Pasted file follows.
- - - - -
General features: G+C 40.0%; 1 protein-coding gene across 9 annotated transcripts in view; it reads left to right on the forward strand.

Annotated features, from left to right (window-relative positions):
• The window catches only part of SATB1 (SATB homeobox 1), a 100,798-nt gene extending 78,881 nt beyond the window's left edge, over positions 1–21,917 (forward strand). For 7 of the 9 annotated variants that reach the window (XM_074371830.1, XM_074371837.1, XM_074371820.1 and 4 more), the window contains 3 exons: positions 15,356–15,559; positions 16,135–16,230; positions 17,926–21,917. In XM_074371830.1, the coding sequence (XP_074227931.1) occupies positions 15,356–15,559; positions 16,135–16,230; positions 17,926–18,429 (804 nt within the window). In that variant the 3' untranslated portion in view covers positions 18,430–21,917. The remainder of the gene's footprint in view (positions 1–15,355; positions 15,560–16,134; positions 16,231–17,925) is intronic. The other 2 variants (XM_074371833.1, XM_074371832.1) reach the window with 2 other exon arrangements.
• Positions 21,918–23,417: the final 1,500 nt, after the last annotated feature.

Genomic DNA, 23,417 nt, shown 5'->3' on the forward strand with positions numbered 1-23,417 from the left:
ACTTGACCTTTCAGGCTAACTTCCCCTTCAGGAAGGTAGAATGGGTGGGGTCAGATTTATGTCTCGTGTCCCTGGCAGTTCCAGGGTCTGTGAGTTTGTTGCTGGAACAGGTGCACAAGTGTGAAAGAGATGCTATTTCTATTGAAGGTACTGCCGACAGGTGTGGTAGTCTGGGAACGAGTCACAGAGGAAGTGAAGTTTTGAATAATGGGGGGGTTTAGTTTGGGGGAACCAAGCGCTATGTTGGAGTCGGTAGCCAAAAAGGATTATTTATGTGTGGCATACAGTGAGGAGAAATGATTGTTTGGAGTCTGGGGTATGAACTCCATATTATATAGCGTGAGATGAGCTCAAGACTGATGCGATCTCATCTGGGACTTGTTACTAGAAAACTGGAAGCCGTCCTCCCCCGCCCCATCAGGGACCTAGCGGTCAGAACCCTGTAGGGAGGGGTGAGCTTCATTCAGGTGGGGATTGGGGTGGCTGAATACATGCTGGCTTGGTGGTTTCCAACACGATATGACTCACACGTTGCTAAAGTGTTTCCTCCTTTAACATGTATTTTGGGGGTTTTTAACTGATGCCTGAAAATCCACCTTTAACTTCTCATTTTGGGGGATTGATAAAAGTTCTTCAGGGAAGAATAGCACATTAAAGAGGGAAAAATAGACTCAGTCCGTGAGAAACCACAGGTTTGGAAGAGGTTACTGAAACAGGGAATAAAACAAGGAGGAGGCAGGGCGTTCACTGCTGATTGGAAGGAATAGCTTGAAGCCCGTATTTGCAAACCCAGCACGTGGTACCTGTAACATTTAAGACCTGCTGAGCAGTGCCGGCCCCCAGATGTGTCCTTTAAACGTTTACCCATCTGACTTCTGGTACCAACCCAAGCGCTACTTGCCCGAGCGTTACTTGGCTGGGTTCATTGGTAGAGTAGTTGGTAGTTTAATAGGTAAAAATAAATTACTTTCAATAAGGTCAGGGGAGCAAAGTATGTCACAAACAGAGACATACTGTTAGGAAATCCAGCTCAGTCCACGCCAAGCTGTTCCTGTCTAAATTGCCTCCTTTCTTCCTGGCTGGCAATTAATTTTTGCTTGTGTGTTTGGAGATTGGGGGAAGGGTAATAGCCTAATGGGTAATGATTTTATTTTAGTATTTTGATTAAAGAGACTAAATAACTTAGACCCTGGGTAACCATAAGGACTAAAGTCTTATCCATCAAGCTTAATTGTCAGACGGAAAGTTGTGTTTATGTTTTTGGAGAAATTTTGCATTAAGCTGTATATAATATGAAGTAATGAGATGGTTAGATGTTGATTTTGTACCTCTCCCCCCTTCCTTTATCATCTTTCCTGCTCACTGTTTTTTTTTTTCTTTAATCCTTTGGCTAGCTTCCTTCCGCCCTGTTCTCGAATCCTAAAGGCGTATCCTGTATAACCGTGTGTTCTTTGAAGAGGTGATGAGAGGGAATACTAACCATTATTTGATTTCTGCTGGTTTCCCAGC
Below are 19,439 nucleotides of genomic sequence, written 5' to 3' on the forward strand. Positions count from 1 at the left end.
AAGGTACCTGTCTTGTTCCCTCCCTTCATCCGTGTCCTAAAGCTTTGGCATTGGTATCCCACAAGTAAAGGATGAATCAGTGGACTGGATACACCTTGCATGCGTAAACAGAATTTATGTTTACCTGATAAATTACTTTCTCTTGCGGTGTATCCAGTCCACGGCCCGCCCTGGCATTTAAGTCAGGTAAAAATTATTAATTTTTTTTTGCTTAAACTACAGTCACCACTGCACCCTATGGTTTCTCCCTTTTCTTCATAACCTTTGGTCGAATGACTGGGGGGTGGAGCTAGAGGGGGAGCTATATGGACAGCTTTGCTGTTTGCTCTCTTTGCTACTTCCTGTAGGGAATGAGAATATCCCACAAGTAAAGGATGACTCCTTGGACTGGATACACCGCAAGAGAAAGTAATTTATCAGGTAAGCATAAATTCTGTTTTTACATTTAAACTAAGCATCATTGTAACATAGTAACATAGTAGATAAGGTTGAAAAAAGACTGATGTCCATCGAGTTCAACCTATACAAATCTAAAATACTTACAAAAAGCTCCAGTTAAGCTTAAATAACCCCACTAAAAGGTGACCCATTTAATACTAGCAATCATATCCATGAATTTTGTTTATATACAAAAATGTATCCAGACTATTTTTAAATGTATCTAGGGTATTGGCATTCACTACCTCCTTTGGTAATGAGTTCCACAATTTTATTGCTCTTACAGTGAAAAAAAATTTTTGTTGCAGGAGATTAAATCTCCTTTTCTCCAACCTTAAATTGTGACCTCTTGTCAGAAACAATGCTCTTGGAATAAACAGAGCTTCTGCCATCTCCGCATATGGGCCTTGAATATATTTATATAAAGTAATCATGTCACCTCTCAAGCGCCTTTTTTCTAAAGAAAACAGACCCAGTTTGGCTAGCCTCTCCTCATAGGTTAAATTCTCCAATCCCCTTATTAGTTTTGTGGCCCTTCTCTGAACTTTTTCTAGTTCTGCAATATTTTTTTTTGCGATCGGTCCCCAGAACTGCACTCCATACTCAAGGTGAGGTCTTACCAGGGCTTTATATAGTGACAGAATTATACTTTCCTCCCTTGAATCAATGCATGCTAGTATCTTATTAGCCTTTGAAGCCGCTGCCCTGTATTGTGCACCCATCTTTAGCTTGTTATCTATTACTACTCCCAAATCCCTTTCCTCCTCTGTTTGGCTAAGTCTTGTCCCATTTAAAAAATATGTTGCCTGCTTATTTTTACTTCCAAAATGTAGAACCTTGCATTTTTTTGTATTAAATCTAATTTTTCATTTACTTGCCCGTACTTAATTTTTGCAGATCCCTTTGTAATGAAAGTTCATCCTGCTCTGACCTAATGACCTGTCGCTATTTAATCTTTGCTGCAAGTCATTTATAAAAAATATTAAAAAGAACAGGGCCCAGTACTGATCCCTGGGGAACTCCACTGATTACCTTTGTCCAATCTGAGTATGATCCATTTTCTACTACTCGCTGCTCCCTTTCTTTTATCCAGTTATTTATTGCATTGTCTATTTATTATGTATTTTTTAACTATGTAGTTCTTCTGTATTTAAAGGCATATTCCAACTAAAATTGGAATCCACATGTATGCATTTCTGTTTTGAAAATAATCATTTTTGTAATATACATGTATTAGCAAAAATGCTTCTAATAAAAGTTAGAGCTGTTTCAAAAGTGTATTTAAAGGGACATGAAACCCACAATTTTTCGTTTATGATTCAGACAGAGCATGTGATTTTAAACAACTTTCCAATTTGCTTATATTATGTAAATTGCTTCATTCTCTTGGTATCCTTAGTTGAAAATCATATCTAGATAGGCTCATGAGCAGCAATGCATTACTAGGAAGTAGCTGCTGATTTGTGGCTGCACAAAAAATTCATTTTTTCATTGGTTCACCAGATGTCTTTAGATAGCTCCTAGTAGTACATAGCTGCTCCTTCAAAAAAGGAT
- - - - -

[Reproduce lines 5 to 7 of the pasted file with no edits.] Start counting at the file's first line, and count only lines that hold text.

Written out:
Genomic DNA, 23,417 nt, shown 5'->3' on the forward strand with positions numbered 1-23,417 from the left:
ACTTGACCTTTCAGGCTAACTTCCCCTTCAGGAAGGTAGAATGGGTGGGGTCAGATTTATGTCTCGTGTCCCTGGCAGTTCCAGGGTCTGTGAGTTTGTTGCTGGAACAGGTGCACAAGTGTGAAAGAGATGCTATTTCTATTGAAGGTACTGCCGACAGGTGTGGTAGTCTGGGAACGAGTCACAGAGGAAGTGAAGTTTTGAATAATGGGGGGGTTTAGTTTGGGGGAACCAAGCGCTATGTTGGAGTCGGTAGCCAAAAAGGATTATTTATGTGTGGCATACAGTGAGGAGAAATGATTGTTTGGAGTCTGGGGTATGAACTCCATATTATATAGCGTGAGATGAGCTCAAGACTGATGCGATCTCATCTGGGACTTGTTACTAGAAAACTGGAAGCCGTCCTCCCCCGCCCCATCAGGGACCTAGCGGTCAGAACCCTGTAGGGAGGGGTGAGCTTCATTCAGGTGGGGATTGGGGTGGCTGAATACATGCTGGCTTGGTGGTTTCCAACACGATATGACTCACACGTTGCTAAAGTGTTTCCTCCTTTAACATGTATTTTGGGGGTTTTTAACTGATGCCTGAAAATCCACCTTTAACTTCTCATTTTGGGGGATTGATAAAAGTTCTTCAGGGAAGAATAGCACATTAAAGAGGGAAAAATAGACTCAGTCCGTGAGAAACCACAGGTTTGGAAGAGGTTACTGAAACAGGGAATAAAACAAGGAGGAGGCAGGGCGTTCACTGCTGATTGGAAGGAATAGCTTGAAGCCCGTATTTGCAAACCCAGCACGTGGTACCTGTAACATTTAAGACCTGCTGAGCAGTGCCGGCCCCCAGATGTGTCCTTTAAACGTTTACCCATCTGACTTCTGGTACCAACCCAAGCGCTACTTGCCCGAGCGTTACTTGGCTGGGTTCATTGGTAGAGTAGTTGGTAGTTTAATAGGTAAAAATAAATTACTTTCAATAAGGTCAGGGGAGCAAAGTATGTCACAAACAGAGACATACTGTTAGGAAATCCAGCTCAGTCCACGCCAAGCTGTTCCTGTCTAAATTGCCTCCTTTCTTCCTGGCTGGCAATTAATTTTTGCTTGTGTGTTTGGAGATTGGGGGAAGGGTAATAGCCTAATGGGTAATGATTTTATTTTAGTATTTTGATTAAAGAGACTAAATAACTTAGACCCTGGGTAACCATAAGGACTAAAGTCTTATCCATCAAGCTTAATTGTCAGACGGAAAGTTGTGTTTATGTTTTTGGAGAAATTTTGCATTAAGCTGTATATAATATGAAGTAATGAGATGGTTAGATGTTGATTTTGTACCTCTCCCCCCTTCCTTTATCATCTTTCCTGCTCACTGTTTTTTTTTTTCTTTAATCCTTTGGCTAGCTTCCTTCCGCCCTGTTCTCGAATCCTAAAGGCGTATCCTGTATAACCGTGTGTTCTTTGAAGAGGTGATGAGAGGGAATACTAACCATTATTTGATTTCTGCTGGTTTCCCAGC
Below are 19,439 nucleotides of genomic sequence, written 5' to 3' on the forward strand. Positions count from 1 at the left end.